3. Most of the training facilities and services are urban based and not easily accessible to the rural population.
  4. Stigma attached to skilled work against white color job.
  5. Difficulty in creating interest in skill training and follow -up of the trained youth.
  6. Sustainable resource support for skill training.
  7. Limited perspective on skill training specially in terms of scope and stereotype.

Q: How are you finding a way to address those gaps?

A: We continue to sensitise the communities and stakeholders on the need of promoting skill training to the unorganised sector. The community based approach and skill net is expected to focus more on the rural areas, primary sector and unorganised. The understanding of skill development as a process will make it more sustainable and effective. The activities like the savings and thrift, internal training mechanisms and accessing government schemes promoted through skill net will also contribute to address few of the above gaps. We are also intending to promote something called skill support mission in order to mobilize local resources for skill training especially through our alumni’s which will be shared by the partner organisations and FVTRS.

Q: AFVTRS is working in Andhra Pradesh, Karnataka, Teleganga, North East, West Bengal, Odisha, Chattisgarh, Jharkhand, Madhya Pradesh, Bihar, Uttar Pradesh, Uttarakhand, Haryana, Jammu Kashmir, Rajasthan, Maharashtra and Gujarat. Which state has maximum impact of your programmes and why?

A:  We have not done any comparative impact study between the states. Therefore, it is not possible to comment in this.

Q: What is your comment on the knowledge management related to skill building of tribals towards generation of productive and gainful employment and self-employment?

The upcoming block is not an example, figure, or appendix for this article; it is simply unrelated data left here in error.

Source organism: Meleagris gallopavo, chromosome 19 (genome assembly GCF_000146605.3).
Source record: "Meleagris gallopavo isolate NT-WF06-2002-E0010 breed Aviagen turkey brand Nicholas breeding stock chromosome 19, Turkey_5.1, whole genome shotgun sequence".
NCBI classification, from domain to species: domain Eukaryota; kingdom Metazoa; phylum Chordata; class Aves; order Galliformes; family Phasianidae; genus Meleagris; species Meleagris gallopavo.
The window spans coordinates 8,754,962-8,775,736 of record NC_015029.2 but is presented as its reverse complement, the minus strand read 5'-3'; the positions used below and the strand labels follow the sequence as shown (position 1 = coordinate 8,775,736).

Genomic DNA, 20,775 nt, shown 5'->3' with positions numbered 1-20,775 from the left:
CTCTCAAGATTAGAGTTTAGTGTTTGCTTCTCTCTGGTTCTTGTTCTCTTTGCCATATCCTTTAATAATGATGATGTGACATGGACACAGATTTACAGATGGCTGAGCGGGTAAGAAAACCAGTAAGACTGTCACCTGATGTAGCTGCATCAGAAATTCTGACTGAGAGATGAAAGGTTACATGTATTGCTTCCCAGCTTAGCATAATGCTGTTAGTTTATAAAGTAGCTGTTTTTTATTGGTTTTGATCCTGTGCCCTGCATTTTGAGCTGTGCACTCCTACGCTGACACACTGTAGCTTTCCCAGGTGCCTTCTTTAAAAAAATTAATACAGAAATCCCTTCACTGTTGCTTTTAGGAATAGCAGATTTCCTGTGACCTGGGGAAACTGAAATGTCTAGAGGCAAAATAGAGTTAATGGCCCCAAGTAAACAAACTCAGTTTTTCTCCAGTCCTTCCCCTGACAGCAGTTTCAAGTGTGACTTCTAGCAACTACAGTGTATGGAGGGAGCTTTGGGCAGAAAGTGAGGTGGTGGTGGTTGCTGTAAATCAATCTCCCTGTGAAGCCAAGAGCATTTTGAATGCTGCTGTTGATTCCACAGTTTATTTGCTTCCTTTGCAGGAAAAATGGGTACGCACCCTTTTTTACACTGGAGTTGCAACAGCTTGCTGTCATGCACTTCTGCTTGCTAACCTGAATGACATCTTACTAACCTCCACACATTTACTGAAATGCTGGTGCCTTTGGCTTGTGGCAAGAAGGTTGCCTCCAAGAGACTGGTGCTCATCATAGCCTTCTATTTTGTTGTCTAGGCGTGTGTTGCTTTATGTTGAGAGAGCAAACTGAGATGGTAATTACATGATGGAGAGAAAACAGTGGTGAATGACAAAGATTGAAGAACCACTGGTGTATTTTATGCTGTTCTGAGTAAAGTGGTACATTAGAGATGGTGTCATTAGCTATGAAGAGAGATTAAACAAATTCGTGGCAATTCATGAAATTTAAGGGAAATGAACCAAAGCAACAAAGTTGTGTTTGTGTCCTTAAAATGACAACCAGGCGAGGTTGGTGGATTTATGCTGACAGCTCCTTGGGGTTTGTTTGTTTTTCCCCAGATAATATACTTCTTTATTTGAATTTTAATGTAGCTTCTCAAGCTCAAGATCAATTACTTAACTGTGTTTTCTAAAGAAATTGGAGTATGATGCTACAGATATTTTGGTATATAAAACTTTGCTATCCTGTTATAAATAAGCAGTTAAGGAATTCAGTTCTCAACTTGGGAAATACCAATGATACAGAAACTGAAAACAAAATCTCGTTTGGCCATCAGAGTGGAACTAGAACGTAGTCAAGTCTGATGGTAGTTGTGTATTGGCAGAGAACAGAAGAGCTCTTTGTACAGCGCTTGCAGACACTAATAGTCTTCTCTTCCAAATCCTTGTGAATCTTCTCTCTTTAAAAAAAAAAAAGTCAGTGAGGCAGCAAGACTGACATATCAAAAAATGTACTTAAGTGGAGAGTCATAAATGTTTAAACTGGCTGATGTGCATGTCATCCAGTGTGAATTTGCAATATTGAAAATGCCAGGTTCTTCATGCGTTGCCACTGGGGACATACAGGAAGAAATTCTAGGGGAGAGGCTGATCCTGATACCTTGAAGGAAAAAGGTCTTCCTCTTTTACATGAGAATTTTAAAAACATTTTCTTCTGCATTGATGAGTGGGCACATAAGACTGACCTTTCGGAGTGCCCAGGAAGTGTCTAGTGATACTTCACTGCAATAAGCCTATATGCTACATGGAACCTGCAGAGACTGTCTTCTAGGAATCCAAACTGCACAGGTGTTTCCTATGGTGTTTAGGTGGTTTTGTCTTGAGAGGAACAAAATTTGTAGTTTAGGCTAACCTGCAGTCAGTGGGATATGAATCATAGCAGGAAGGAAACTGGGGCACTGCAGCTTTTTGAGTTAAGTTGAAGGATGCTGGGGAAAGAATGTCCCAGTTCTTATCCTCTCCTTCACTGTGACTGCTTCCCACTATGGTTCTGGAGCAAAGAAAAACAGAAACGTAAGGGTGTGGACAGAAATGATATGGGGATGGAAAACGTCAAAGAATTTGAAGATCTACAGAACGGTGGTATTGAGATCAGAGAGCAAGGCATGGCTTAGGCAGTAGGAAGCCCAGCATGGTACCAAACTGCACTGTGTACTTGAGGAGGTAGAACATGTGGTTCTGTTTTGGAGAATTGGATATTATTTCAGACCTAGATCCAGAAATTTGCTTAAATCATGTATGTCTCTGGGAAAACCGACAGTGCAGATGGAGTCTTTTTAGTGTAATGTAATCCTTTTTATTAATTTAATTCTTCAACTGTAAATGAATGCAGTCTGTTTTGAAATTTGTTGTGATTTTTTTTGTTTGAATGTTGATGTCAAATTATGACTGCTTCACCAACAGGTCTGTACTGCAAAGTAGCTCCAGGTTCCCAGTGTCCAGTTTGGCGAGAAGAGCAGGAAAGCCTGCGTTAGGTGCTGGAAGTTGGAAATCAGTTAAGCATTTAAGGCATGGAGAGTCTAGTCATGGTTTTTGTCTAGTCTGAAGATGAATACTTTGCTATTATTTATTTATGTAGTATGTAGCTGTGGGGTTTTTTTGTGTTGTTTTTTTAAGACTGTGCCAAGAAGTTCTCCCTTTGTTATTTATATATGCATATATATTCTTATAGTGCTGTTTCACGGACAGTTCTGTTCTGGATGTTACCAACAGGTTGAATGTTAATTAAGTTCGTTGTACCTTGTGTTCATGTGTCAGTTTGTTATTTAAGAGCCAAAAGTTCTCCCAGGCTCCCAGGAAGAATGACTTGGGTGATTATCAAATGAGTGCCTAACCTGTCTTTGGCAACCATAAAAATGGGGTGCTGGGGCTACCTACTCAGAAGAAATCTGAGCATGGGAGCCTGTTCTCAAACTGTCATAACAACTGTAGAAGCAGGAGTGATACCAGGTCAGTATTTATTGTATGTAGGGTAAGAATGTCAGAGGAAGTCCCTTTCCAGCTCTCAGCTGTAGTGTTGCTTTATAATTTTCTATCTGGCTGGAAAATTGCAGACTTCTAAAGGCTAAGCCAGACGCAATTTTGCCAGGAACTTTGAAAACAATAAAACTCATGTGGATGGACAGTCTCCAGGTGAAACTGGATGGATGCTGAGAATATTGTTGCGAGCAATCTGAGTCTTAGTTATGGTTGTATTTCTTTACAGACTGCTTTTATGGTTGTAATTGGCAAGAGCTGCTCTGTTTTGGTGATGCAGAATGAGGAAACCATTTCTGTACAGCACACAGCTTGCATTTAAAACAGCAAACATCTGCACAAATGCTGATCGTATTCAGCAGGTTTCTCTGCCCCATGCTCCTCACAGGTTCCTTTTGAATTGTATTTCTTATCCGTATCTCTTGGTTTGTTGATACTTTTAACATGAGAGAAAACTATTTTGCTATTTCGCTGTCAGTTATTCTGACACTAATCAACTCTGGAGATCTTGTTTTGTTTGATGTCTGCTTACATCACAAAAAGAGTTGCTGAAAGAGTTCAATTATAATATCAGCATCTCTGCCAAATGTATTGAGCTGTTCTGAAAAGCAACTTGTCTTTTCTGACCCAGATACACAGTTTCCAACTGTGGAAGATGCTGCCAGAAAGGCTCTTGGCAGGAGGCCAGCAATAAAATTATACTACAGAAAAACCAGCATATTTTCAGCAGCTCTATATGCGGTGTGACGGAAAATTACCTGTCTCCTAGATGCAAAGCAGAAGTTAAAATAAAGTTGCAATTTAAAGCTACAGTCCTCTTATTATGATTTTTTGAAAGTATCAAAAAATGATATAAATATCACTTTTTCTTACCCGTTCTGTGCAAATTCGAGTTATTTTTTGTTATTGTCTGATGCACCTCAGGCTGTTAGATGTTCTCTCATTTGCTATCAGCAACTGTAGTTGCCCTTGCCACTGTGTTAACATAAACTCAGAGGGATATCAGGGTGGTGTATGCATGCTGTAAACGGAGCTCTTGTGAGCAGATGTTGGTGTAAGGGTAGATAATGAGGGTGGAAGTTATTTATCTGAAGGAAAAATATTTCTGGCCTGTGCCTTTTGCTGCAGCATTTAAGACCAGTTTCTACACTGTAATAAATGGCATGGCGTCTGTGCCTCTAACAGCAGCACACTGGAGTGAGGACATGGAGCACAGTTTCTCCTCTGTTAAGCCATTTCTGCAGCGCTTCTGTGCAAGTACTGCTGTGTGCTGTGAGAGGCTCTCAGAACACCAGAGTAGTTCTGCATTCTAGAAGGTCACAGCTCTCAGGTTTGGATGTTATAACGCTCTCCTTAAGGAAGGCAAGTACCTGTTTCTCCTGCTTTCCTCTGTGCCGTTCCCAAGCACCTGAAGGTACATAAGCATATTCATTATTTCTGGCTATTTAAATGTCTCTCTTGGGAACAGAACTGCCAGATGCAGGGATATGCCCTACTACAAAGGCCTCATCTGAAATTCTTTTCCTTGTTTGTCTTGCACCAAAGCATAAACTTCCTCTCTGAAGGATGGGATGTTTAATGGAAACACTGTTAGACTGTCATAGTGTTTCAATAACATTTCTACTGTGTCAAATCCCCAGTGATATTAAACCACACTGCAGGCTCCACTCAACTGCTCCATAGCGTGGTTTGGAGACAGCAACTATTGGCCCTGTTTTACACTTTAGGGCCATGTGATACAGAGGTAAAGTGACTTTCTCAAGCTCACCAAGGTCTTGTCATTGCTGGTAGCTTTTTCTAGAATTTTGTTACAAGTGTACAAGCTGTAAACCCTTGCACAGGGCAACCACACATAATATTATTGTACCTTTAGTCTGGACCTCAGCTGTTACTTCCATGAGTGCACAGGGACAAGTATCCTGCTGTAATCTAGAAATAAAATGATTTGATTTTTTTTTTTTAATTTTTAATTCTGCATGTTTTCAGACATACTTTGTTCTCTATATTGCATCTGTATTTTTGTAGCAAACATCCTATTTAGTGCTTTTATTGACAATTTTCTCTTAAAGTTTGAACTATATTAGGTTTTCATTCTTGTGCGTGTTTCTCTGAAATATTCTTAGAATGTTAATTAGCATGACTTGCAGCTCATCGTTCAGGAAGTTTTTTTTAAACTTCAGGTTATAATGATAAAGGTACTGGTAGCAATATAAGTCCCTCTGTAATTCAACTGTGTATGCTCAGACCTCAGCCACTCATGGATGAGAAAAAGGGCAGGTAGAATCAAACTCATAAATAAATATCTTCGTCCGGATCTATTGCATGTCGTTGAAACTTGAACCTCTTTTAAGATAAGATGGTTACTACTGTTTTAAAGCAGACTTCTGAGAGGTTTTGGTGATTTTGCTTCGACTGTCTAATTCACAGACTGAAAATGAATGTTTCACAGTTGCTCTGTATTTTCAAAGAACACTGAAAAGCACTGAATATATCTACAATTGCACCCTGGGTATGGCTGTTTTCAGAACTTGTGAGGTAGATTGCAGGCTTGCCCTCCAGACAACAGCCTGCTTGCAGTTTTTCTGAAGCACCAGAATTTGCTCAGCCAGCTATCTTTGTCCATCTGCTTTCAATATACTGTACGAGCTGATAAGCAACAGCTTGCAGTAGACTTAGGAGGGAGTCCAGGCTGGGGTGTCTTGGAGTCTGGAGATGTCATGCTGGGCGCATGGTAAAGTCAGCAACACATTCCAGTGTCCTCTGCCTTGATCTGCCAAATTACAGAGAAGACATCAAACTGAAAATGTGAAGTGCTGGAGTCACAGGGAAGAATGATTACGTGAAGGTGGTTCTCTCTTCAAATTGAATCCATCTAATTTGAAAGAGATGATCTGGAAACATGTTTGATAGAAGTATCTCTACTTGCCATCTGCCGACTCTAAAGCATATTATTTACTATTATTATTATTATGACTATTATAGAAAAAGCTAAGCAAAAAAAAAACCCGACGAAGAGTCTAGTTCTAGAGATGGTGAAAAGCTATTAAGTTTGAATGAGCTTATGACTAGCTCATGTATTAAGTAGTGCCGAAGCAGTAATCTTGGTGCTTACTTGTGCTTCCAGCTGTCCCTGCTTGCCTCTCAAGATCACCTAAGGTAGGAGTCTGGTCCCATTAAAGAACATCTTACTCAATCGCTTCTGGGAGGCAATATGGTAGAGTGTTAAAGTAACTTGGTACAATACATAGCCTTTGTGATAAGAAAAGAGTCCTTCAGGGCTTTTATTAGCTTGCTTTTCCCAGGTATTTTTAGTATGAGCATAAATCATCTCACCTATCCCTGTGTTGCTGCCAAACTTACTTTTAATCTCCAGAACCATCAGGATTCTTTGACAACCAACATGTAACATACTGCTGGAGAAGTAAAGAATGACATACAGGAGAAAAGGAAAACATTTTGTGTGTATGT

A: We are not much familiar with knowledge products on skill building of tribals. However, we are in the process of conducting research on this covering the states of Orissa, Chhattisgarh and Jharkhand.

Q: FVTRS has developed a frame work for need assessment of primary sector which is P6 (production, productivity, procurement, processing, preservation and promotion). Is this model is effective?

A: We have familiarized this framework with our partners. However, we are not aware much about using this framework by our partners. In fact we wanted to pilot this in few organisations which we are not able to do as we are not able to use our resources for this, as our resource is mandated for vocational skill training which will give the training and earnings immediately after the training.

Q: Any other factors that affect FVTRS ?

A: We need to be conscious about the culture and attitude of the poor and marginalized while designing skill development strategies for them. It is not uniform across the country and very specific to geographical locations, ethnicity and religious background. For example, if you take tribal community, they are satisfied as they are. In this case the first thing we have to do is create aspiration for their growth.

Today because of the thrust given to skill training and corporate social responsibility they are also becoming social workers and human development workers. We need to remember the fact that business and the human development are two different portfolios and requires specialized skills.

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One Response to Vocational skills training in India

  1. Bapi Biswas

    Happy to see the contributions and wish you all the very best.

    thank you.